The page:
Working with SSIS Variables in Script Tasks

You'll wonder no more how to manipulate SSIS Package Variables via Script Tasks, once you're done reading this little tidbit.

While not a difficult task, the question of how to manipulate SSIS package variables in script tasks does come up quite often. Let's just dive right into an example to see how all the pieces interact.

In a sample package, I created two variables, ReadStringVar with a value of "Hello World" and WriteStringVar as an empty string (see Fig. 1).

Creating ReadStringVar, WriteStringVar
Figure 1. Creating ReadStringVar and WriteStringVar. (Click image to view larger version.)

Now that we have variables in SSIS, you have to set up the script task to be able to use these variables. This works the same in 2005 and 2008, except in 2005 you have to type in the variable name manually and in 2008 you have a pick list. In either case, open your Script Task properties and you should see two fields, ReadOnlyVariables and ReadWriteVariables. As you can see in Fig. 2, I set up my script task to read the ReadStringVariable and to read and write the WriteStringVariable.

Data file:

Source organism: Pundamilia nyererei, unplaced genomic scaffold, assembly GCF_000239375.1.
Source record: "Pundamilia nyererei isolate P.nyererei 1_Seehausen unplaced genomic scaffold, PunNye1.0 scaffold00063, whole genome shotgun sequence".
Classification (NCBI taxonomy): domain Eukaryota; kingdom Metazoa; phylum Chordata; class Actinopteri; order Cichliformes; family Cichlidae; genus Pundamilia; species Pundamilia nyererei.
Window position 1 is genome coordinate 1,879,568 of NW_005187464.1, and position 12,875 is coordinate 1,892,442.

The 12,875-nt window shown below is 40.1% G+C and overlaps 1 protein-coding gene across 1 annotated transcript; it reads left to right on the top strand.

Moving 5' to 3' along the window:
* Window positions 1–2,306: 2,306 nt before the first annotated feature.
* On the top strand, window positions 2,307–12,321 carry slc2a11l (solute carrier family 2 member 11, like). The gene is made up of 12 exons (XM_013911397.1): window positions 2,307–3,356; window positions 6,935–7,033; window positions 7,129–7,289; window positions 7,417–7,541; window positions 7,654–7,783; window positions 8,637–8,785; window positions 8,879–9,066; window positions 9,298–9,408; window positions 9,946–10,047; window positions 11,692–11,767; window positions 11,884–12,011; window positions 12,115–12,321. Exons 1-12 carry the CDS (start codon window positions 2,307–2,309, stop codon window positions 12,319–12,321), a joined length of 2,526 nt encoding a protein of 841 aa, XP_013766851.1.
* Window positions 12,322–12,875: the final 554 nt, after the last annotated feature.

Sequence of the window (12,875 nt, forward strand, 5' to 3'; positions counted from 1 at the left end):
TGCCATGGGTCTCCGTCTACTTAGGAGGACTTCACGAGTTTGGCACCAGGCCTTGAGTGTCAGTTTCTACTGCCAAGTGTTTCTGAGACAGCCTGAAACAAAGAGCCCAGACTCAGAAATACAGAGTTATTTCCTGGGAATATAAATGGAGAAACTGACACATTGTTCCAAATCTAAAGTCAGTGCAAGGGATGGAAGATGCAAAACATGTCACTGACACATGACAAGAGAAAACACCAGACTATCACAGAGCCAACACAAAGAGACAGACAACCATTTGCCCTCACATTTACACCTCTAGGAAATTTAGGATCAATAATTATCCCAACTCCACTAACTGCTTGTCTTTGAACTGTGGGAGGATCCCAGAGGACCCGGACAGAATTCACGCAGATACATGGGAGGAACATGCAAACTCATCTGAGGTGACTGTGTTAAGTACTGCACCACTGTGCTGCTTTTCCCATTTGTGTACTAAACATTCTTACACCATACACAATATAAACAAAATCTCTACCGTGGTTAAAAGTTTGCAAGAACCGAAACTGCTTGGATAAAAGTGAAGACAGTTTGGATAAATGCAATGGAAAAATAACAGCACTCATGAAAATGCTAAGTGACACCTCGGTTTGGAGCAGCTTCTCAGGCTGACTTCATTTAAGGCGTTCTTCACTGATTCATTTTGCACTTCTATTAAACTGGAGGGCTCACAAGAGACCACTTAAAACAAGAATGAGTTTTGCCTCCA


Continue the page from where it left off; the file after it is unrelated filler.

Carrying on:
setting up script tasks
Figure 2. Setting up script tasks to read ReadStringVar and to read and write WriteStringVar. (Click image to view larger version.)

You can now access these variables in your script. This is done using DTS.Variables as shown here:

Public Sub Main()

  Dts.Variables.Item("WriteStringVar").Value = "Goodbye"

  Dts.TaskResult = ScriptResults.Success
End Sub

The first part of this script will pop up a message box with the value of ReadStringVar and then write a new value to the WriteStringVar. Now when I execute my script task, it looks like Fig. 3.

Scriptastic script tasks
Figure 3. What it looks like, when all is said and done. (Click image to view larger version.)

There you have it, now you can write script tasks that read and write to SSIS variables.

One quick note: Although the dialog is slightly different, the method for accessing variables in Script Transformations is exactly the same. Happy coding.

About the Author

Eric Johnson, SQL Server MVP, is the owner of Consortio Services in Colorado Springs providing IT systems management and technology consulting. He is also the President of the Colorado Springs SQL Server User Group. He can be contacted at


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